"I'm not trying to blame anyone, I'm simply trying to explain ... how could it have gone up by so much, so fast," Premier Daniel Andrews said on Thursday.
They bring the total number of active cases to 11,018 and the death toll of the current outbreak to 41.
Victoria's COVID-19 commander Jeroen Weimar described Thursday's jump as a "significant" setback in the state's reopening plan.
"We know that everyone is fatigued, tired of this. But today is a significant setback in how we manage this outbreak," he said on Thursday.
"If we are seeing continued spread, it will have grave implications for our nurses, ambulance workers, for our hospitals and for people who need care, whether they need care for coronavirus, or whether they need care for other purposes."
Mr Weimar said contract tracers have informed the government that the steep rise in case numbers can be attributed to illegal gatherings over the grand final weekend.
"The contact tracers tell us that there have been significant numbers of social gatherings on Friday and Saturday, over a long weekend. Grand final parties. Other social gatherings, barbecues, backyard visits.
"This has generated significant caseload. A third of our cases are due directly to those different types of social gatherings, as people have dropped their guard, and decided now it’s the grand final weekend, it’s the long weekend, we deserve a bit of a pay back, we deserve a nicer time.
"And that has now translated into additional 500 cases from when we expected to see today."
Mr Andrews acknowledged the more than 50 per cent increase in case numbers was of concern to Victorians, and said they would continue to rise if people broke lockdown rules.
"Particularly given what we know from interviews over recent days, plenty of these cases were completely avoidable," he said.
"I know it's incredibly frustrating, I know it's been incredibly hard. This has been the longest journey."
Pfizer interval reduced
To help combat the growing outbreak, the premier announced the government will reduce the Pfizer interval in state hubs to three weeks as of 4 October. Anyone who has received their first dose of Pfizer will be able to bring their second vaccination forward, he said.
He said 88,000 Moderna doses will be transferred from the pharmacy network to state hubs as they couldn’t be used up fast enough.
The premier said the state's 70 per cent double dose milestone was in sight, with more than 80 per cent of Victorians over 16 having received their first dose. Nearly 50 per cent of over 16-year-olds are now fully vaccinated.
Mr Andrews said Victoria's trajectory towards reopening was dependent on Victorians doing the right thing.
"If we continue to see this sort of behaviour, we’ll continue to see these numbers," he said.
"It’s not about one day, if you get this each day, every day of the week, you’re putting avoidable pressure on all sorts of different systems, most notably our public hospital system."
Mr Weimar said controlling the outbreak remained within reach if people abided by the rules and got vaccinated.
"Today highlights the consequence of hundreds of people dropping their guard," he said.
"I think we’re at a key decision point as Victorians from where we go from here. We need to decide if we’re going to push through the fatigue and get the job done.
"At the end of October, we should get to our 70 per cent fully vaccinated status, and that gives us all hope for a much better and cleaner future.
"But we need to get the vaccination job done in the next few weeks ahead."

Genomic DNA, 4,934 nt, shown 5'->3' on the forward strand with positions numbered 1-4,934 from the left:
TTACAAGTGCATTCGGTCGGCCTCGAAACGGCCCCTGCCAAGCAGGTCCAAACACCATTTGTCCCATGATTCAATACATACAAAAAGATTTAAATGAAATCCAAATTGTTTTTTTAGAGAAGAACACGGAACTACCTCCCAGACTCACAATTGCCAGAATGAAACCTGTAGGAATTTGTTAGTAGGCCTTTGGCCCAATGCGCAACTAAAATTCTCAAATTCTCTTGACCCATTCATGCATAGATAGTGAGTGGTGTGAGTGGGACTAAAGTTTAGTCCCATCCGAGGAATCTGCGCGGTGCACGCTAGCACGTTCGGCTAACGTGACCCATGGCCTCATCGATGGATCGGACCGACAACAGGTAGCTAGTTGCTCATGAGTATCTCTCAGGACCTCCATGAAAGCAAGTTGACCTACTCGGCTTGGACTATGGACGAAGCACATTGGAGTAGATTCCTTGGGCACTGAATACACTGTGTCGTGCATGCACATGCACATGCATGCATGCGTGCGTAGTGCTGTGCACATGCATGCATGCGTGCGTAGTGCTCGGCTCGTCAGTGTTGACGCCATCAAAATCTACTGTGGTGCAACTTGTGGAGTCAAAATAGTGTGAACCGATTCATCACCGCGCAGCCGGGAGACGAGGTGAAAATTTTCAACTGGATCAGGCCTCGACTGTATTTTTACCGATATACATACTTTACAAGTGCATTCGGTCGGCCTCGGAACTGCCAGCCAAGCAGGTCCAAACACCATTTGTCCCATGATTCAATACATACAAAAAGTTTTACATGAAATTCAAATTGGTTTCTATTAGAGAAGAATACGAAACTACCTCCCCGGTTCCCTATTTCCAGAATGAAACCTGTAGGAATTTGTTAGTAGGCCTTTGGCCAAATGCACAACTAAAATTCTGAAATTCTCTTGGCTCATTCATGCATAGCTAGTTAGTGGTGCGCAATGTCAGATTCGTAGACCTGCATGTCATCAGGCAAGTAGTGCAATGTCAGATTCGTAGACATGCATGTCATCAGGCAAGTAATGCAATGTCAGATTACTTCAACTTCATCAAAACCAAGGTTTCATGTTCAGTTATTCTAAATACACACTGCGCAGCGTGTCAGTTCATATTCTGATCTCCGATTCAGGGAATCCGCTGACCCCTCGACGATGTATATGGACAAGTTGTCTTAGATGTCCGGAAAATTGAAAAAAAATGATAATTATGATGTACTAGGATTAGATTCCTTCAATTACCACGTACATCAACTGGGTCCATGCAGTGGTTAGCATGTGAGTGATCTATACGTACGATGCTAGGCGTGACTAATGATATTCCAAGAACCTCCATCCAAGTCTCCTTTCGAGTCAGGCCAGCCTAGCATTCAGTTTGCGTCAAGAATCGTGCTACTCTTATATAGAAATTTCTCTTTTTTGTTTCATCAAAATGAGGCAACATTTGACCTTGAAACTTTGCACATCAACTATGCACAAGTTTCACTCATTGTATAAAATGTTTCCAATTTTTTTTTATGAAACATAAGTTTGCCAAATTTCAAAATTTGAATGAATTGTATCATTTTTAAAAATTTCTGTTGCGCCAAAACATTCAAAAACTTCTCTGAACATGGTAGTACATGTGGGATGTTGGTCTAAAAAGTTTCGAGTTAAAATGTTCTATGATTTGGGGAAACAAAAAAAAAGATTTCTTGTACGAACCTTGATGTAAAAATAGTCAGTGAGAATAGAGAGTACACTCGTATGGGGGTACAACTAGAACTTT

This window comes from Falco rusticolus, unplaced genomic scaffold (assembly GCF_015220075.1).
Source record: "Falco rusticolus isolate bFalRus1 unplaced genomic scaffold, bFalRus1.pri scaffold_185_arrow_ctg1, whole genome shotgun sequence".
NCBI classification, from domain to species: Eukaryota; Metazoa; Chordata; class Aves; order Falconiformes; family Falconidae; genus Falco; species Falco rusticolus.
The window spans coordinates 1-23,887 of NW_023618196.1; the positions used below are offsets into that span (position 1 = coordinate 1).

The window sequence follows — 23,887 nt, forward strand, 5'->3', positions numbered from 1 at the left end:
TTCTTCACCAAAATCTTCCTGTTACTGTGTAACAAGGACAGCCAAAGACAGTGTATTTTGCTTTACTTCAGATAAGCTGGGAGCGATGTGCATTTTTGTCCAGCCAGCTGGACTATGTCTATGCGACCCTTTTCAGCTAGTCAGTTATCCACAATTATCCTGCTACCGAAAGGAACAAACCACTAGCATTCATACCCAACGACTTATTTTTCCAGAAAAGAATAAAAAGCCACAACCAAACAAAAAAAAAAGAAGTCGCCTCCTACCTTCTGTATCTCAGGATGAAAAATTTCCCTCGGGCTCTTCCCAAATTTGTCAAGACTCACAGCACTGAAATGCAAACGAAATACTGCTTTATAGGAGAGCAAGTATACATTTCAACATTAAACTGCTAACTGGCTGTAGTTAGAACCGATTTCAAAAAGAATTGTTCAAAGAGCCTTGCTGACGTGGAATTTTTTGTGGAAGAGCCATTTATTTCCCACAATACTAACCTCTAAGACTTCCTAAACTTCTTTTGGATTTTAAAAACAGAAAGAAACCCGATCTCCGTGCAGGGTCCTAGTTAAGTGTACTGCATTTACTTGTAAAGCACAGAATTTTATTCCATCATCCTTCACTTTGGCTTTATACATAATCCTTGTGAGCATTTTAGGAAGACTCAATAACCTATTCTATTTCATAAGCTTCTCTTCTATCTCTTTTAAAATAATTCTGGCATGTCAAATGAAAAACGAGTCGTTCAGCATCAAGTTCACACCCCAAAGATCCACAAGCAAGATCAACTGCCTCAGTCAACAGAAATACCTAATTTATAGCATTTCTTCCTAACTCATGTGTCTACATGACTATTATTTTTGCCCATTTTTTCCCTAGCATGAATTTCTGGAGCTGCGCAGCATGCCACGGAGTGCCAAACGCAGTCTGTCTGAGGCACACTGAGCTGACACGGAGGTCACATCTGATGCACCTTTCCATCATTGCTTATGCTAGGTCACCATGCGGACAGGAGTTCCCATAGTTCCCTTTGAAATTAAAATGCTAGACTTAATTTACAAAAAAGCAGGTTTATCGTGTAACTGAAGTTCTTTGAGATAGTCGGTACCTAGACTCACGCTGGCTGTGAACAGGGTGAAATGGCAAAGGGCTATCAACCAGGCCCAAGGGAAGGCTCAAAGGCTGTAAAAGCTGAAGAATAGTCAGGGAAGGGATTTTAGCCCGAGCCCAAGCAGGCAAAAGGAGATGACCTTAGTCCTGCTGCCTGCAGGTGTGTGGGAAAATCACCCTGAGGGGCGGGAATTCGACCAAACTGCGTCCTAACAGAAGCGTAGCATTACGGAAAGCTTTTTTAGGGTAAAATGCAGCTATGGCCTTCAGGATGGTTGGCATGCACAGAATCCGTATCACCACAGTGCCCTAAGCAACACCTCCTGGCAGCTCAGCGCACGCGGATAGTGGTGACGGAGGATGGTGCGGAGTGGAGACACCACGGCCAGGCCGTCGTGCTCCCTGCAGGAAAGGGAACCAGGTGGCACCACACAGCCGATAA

There were 65,497 tests processed and 34,323 vaccine doses administered at state hubs on Wednesday.
Of the deaths reported on Thursday, one was in their 90s, one was in their 80s, two were in their 70s and one was in their 60s.
Mr Andrews said that 398 people are currently in hospital with COVID-19. Of those, 83 are in intensive care and 57 are on a ventilator.
New cases among younger Victorians
Mr Weimar said the new cases showed "quite a different profile to what we've seen for the rest of the outbreak".
"We’re seeing a disproportionate increase in those aged between 20 and 29, and those aged 20 and 50. Fifty five per cent of the cases are in their 20s, 30s, and 40s."
He added that six out of 10 were from new households with new cases emerging across the southeastern and eastern suburbs.
"We’ve seen a significant sparking off of new households, jumping from known households to fresh territory.
"Unlike in previous days and weeks, we’ve been reporting a very static picture. Now a quarter of all today’s cases, 329 of them, are in the east and south-eastern suburbs. And the map is far more diverse than before.
"We have a far greater scattering into new suburbs, new communities, new households, that haven’t been touched by coronavirus before in this or any of our recent outbreaks."
Extension of business grants
With lockdown continuing until vaccination milestones are reached, the state and federal governments are extending a jointly funded business grants package for six more weeks.
Up to $2.27 billion for small to medium-sized businesses was announced on Thursday for those most affected by restrictions as Victoria reaches the 70 per cent, then 80 per cent fully vaccinated thresholds, forecast for about 26 October and 5 November respectively.
More than 160,000 businesses will be eligible for the support, ranging from retailers and gyms to hairdressers and hotels - mostly through automatic deposits into their bank accounts.
Also from Thursday, Victorian residents in extreme risk zones such as Greater Sydney can apply for a permit if they are fully vaccinated, test negative within 72 hours of departure and isolate at home for 14 days.
Those who have been to an exposure site, are close contacts of a COVID-19 case or with symptoms will be knocked back, while non-Victorians are not eligible.